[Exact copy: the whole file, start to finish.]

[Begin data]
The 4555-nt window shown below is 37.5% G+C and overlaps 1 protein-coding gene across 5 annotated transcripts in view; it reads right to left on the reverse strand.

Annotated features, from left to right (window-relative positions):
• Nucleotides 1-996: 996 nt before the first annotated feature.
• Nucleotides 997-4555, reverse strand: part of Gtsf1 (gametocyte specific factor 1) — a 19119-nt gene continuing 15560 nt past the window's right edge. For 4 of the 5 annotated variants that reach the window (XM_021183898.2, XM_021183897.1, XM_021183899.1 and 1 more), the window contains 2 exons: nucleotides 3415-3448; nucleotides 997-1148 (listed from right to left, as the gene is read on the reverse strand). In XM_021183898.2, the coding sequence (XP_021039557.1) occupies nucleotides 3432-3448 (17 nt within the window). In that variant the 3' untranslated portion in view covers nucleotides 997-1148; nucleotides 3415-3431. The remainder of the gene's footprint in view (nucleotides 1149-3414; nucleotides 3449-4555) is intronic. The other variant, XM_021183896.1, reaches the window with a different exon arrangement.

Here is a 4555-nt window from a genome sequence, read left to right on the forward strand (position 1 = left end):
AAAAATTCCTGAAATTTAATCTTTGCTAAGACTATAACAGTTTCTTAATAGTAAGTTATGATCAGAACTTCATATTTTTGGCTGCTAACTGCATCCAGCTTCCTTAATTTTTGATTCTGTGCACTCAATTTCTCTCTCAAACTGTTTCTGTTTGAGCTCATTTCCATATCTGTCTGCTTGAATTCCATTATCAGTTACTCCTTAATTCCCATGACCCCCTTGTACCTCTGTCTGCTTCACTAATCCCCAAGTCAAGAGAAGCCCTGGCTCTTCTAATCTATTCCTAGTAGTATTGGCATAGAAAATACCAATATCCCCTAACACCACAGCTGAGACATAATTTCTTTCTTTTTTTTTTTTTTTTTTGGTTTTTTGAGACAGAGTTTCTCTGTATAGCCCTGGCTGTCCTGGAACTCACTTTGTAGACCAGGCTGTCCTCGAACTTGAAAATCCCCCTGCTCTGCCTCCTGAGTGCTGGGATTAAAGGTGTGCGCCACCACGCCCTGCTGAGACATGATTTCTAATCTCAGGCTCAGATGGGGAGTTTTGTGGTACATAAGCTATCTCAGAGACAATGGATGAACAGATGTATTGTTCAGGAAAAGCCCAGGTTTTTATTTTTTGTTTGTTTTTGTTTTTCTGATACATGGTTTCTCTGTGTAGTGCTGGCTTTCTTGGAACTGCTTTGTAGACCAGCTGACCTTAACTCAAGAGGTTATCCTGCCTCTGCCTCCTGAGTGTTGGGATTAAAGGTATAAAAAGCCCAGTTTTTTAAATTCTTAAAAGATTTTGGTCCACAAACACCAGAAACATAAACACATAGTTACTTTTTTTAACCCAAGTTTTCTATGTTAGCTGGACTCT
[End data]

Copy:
The 4555-nt window shown below is 37.5% G+C and overlaps 1 protein-coding gene across 5 annotated transcripts in view; it reads right to left on the reverse strand.

Annotated features, from left to right (window-relative positions):
• Nucleotides 1-996: 996 nt before the first annotated feature.
• Nucleotides 997-4555, reverse strand: part of Gtsf1 (gametocyte specific factor 1) — a 19119-nt gene continuing 15560 nt past the window's right edge. For 4 of the 5 annotated variants that reach the window (XM_021183898.2, XM_021183897.1, XM_021183899.1 and 1 more), the window contains 2 exons: nucleotides 3415-3448; nucleotides 997-1148 (listed from right to left, as the gene is read on the reverse strand). In XM_021183898.2, the coding sequence (XP_021039557.1) occupies nucleotides 3432-3448 (17 nt within the window). In that variant the 3' untranslated portion in view covers nucleotides 997-1148; nucleotides 3415-3431. The remainder of the gene's footprint in view (nucleotides 1149-3414; nucleotides 3449-4555) is intronic. The other variant, XM_021183896.1, reaches the window with a different exon arrangement.

Here is a 4555-nt window from a genome sequence, read left to right on the forward strand (position 1 = left end):
AAAAATTCCTGAAATTTAATCTTTGCTAAGACTATAACAGTTTCTTAATAGTAAGTTATGATCAGAACTTCATATTTTTGGCTGCTAACTGCATCCAGCTTCCTTAATTTTTGATTCTGTGCACTCAATTTCTCTCTCAAACTGTTTCTGTTTGAGCTCATTTCCATATCTGTCTGCTTGAATTCCATTATCAGTTACTCCTTAATTCCCATGACCCCCTTGTACCTCTGTCTGCTTCACTAATCCCCAAGTCAAGAGAAGCCCTGGCTCTTCTAATCTATTCCTAGTAGTATTGGCATAGAAAATACCAATATCCCCTAACACCACAGCTGAGACATAATTTCTTTCTTTTTTTTTTTTTTTTTTGGTTTTTTGAGACAGAGTTTCTCTGTATAGCCCTGGCTGTCCTGGAACTCACTTTGTAGACCAGGCTGTCCTCGAACTTGAAAATCCCCCTGCTCTGCCTCCTGAGTGCTGGGATTAAAGGTGTGCGCCACCACGCCCTGCTGAGACATGATTTCTAATCTCAGGCTCAGATGGGGAGTTTTGTGGTACATAAGCTATCTCAGAGACAATGGATGAACAGATGTATTGTTCAGGAAAAGCCCAGGTTTTTATTTTTTGTTTGTTTTTGTTTTTCTGATACATGGTTTCTCTGTGTAGTGCTGGCTTTCTTGGAACTGCTTTGTAGACCAGCTGACCTTAACTCAAGAGGTTATCCTGCCTCTGCCTCCTGAGTGTTGGGATTAAAGGTATAAAAAGCCCAGTTTTTTAAATTCTTAAAAGATTTTGGTCCACAAACACCAGAAACATAAACACATAGTTACTTTTTTTAACCCAAGTTTTCTATGTTAGCTGGACTCT